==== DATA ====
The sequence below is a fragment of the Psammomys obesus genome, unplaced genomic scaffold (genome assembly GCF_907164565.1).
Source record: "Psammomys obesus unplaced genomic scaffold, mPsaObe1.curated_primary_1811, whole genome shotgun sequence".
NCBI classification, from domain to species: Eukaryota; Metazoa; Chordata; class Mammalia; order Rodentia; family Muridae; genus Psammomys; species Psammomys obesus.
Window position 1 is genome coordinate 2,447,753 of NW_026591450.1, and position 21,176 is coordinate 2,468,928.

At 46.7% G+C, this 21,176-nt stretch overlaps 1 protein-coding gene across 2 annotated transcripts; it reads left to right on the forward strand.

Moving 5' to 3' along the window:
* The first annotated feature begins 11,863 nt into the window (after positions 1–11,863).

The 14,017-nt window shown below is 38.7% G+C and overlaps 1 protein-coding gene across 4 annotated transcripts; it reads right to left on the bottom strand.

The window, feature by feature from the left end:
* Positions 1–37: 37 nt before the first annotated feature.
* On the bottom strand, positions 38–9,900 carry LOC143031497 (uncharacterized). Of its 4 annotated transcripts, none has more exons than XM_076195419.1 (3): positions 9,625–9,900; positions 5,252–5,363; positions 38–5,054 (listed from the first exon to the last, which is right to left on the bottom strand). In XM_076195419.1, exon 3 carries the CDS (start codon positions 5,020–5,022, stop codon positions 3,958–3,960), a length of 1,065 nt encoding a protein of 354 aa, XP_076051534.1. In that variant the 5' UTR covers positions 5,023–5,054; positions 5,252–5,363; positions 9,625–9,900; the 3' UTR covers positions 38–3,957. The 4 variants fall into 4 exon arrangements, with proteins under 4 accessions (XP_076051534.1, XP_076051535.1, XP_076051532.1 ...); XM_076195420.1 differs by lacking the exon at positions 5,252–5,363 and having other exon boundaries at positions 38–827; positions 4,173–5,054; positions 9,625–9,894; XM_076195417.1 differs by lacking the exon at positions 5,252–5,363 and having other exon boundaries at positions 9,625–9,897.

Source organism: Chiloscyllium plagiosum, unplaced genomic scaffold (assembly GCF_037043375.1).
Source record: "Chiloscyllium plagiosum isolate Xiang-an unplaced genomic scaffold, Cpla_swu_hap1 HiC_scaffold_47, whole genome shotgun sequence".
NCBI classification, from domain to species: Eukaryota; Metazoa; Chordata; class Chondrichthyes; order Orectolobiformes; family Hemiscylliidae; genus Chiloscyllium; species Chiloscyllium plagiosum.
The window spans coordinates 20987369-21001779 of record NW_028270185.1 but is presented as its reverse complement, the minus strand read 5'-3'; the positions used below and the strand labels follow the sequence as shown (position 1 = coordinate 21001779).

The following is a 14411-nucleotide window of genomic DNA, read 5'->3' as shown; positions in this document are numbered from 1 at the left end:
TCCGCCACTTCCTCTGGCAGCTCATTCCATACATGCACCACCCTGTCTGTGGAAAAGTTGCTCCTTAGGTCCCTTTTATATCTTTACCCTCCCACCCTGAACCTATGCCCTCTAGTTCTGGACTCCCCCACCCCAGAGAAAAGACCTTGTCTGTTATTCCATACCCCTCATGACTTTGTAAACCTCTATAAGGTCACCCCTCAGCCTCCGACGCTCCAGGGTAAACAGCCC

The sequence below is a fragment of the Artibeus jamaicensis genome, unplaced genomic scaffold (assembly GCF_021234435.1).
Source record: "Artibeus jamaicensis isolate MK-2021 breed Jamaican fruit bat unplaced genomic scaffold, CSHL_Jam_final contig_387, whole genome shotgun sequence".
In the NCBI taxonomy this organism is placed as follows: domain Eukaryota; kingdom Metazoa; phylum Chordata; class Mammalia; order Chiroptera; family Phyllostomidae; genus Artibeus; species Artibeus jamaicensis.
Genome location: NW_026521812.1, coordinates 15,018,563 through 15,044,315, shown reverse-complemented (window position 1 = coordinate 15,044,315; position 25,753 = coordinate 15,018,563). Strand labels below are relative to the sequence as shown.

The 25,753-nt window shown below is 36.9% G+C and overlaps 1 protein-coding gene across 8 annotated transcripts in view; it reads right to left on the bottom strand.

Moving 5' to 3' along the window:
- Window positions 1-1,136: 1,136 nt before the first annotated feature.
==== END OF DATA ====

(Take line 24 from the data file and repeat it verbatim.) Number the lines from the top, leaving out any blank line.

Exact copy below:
- Window positions 1-1,136: 1,136 nt before the first annotated feature.